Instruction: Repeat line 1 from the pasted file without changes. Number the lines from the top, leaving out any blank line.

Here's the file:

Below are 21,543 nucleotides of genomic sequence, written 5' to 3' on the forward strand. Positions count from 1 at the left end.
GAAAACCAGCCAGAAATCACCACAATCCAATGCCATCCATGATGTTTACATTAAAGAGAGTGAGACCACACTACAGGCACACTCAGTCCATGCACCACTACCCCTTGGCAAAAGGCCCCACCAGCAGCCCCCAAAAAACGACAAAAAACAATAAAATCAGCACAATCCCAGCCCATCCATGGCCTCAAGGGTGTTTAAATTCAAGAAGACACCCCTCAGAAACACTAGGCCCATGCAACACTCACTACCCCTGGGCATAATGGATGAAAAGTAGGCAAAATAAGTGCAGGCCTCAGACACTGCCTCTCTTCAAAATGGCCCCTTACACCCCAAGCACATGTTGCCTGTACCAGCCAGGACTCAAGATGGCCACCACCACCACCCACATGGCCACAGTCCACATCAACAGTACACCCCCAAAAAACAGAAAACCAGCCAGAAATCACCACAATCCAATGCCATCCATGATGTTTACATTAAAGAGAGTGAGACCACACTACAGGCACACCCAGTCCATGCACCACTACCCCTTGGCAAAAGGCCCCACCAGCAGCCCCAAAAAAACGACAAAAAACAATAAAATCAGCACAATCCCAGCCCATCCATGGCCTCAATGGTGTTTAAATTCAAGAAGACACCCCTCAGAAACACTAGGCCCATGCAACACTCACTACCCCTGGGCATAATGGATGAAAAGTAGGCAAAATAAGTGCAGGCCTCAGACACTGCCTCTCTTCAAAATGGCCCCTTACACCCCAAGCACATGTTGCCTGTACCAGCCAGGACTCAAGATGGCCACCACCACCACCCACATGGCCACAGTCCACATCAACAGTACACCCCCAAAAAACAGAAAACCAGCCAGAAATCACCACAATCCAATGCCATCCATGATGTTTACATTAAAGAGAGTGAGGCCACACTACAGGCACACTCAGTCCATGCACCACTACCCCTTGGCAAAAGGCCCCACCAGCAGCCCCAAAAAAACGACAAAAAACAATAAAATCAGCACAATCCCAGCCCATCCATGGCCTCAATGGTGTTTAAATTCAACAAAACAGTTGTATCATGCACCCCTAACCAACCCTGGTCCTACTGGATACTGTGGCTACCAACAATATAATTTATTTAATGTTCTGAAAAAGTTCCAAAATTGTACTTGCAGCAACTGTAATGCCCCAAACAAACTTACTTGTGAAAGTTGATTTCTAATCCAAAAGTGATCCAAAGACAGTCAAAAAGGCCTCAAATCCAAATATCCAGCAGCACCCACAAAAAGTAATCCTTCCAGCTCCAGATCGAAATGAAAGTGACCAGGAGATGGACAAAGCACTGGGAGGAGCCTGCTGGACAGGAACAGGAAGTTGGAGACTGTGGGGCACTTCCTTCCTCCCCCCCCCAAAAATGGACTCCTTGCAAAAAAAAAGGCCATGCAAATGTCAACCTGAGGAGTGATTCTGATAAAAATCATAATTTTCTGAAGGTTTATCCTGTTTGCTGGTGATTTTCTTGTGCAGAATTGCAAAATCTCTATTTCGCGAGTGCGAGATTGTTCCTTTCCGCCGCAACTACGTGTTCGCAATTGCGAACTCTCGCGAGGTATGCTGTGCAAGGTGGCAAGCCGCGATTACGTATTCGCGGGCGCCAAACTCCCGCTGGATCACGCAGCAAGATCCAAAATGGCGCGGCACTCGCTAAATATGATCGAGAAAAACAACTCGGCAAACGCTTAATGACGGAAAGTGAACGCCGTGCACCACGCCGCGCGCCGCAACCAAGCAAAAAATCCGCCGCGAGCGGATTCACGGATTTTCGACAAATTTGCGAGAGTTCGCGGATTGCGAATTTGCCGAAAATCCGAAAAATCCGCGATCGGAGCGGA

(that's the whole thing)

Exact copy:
Below are 21,543 nucleotides of genomic sequence, written 5' to 3' on the forward strand. Positions count from 1 at the left end.